MILLENNIAL AUTHORS

What I Learned from Listening

by Larry Evans

In 31 young adult focus groups held in 16 different countries, I listened and I learned. Those who came to the focus groups were generally between the ages of 18 and 30. Concerns had been raised that the Millennial generation was down-on institutions and on the practice of contributing systematically to the church. Some of those concerns are valid but there is a silver lining. First I’ll share a little background.



"Living through a period of compressed social, cultural, and technological change. This environment invites them to live out their faith in new and sometimes startling ways"

David Kinnaman, researcher and president of the Barna Group, wrote that today’s young adults are “living through a period of compressed social, cultural, and technological change. This environment invites them to live out their faith in new and sometimes startling ways” (You Lost Me, p.103). This was certainly verified during my visits. While such changes can be disconcerting, it is also a time of great opportunity for teaching and learning. Let’s look at some concerns observed during these focus groups. They hold clues to opportunities that might become realized if we respond accordingly.



Concerns and Opportunities

The following are seven reflective summary statements gathered from the focus groups.

1. The word “stewardship” is not understood. It is not a term used by the younger generation. An opportunity exists for young adults to develop a fresh wholistic view of what stewardship really is.



2. The uniqueness of the Adventist mission is not clear. This does not mean that they object to the church’s mission but it is an opportunity to develop better clarity in the most Christ-centered way.



3. There are generational differences. This can be seen in communication styles and in a spirit of judgmentalism by both generations. The Holy Spirit can change perspectives and even languages as seen in the events of Acts 2. What looks like a hindrance can become an open door for unexpected growth.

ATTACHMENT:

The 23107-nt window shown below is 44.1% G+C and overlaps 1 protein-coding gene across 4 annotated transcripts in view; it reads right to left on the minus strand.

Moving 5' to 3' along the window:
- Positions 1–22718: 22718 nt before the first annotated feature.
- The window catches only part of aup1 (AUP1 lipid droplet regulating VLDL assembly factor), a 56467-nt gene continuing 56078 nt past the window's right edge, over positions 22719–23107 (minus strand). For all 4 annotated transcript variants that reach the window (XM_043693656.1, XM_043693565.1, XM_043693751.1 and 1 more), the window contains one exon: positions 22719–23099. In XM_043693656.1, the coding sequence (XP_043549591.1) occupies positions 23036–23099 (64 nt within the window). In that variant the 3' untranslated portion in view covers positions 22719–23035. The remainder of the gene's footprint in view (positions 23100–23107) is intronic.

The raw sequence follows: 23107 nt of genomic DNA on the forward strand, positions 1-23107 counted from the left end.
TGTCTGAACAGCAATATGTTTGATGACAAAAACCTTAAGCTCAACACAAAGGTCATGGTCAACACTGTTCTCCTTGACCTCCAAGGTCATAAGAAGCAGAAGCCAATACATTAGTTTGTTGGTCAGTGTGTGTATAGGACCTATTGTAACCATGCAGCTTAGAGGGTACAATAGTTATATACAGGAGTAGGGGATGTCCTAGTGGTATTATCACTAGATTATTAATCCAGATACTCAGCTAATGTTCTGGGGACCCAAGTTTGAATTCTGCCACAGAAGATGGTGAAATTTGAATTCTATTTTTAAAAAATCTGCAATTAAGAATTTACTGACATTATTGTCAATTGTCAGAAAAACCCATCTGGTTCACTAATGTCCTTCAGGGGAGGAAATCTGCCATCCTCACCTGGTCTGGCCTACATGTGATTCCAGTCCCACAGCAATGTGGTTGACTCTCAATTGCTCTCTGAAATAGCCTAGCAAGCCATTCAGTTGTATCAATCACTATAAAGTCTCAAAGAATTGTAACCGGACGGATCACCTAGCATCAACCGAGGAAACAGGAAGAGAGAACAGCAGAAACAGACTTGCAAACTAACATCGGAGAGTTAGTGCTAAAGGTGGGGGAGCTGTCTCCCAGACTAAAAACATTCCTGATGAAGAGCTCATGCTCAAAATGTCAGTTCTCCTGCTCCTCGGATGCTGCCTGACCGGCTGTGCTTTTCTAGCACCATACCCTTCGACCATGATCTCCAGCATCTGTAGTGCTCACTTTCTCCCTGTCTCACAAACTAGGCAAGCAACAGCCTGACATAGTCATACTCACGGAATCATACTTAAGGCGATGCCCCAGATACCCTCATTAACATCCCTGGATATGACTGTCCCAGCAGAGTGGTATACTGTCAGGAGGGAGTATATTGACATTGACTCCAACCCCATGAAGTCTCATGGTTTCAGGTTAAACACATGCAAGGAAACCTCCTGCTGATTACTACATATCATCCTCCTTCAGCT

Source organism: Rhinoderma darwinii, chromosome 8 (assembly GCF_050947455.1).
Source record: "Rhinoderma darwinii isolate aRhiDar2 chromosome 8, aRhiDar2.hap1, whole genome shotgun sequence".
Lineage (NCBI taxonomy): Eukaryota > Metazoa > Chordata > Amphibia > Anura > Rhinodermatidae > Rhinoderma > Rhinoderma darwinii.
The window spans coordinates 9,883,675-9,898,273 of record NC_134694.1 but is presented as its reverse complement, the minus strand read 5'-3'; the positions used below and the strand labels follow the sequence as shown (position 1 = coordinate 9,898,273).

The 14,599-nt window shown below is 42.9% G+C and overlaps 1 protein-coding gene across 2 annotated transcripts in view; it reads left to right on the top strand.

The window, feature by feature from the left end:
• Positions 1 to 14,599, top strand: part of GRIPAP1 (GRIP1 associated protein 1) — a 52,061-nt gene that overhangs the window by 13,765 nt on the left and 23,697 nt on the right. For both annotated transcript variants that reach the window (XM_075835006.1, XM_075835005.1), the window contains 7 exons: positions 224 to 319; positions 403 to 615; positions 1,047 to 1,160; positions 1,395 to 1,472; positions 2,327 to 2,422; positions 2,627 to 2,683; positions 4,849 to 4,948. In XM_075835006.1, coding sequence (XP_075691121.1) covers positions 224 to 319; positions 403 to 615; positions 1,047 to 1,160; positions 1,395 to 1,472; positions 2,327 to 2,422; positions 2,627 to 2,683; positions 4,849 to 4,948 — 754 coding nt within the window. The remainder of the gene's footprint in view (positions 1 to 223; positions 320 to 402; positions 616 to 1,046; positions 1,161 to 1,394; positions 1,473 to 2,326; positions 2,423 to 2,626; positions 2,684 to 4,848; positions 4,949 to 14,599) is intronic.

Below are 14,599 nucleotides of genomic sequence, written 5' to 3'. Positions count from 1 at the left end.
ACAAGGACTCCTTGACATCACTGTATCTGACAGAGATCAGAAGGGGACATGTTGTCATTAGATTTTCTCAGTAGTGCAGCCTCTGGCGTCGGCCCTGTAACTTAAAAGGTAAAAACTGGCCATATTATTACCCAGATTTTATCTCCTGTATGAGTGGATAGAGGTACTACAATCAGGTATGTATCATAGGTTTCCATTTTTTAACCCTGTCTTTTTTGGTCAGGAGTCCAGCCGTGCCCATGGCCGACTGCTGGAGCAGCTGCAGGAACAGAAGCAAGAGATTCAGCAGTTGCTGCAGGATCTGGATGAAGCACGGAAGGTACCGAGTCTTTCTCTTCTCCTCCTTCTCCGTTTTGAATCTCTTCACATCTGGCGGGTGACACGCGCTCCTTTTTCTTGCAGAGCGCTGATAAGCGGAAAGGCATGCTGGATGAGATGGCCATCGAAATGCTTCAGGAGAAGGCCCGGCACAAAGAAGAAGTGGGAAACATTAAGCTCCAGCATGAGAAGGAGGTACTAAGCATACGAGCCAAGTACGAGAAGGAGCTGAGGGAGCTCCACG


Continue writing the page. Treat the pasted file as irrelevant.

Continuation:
4. There is confusion regarding how church finances are used. Young adults sometimes label this as a lack of transparency. The difference between tithe and offerings is not clear. An informed understanding of the difference and how each is used to meet real human needs will speak to this generation.



5. There is frustration that stewardship is seldom discussed or preached. This came as a real surprise. Once the young adults grasped the broader or wholistic view of stewardship, including the financial side, they clearly wanted to hear more!



6. It would be appreciated if calls for offerings were linked to practical needs more often. This is an opportunity to build into the offering call an intentional clarity. A sense of accountability by reporting on how offerings were used was also a strongly expressed need.



"Young adults are not necessarily abandoning their faith but they may startle us by the ways they live out their faith."

7. Dividing the generations into senior and younger adults is not helpful. It has been observed by Gabe Lyons in The Next Christians, that young adults bring creativity and enthusiasm to the table while older adults bring experience and wisdom. We were amazed at how many from our focus groups were willing to be grouped into teams to actually teach stewardship together!



A Reflective Summary

One observation clearly stands out after reviewing several focus groups: Young adults are not necessarily abandoning their faith but they may startle us by the ways they live out their faith. In most cases, this acting out is neither good nor bad. It is, however, an opportunity for older adults to link their wisdom and experience with their creativity and enthusiasm of the young adults, and then, explore together new and practical ways of supporting and doing mission.

Larry Evans

Associate Director GC Stewardship Ministries,
Editor, Dynamic Steward

'+element.CommentMessage+'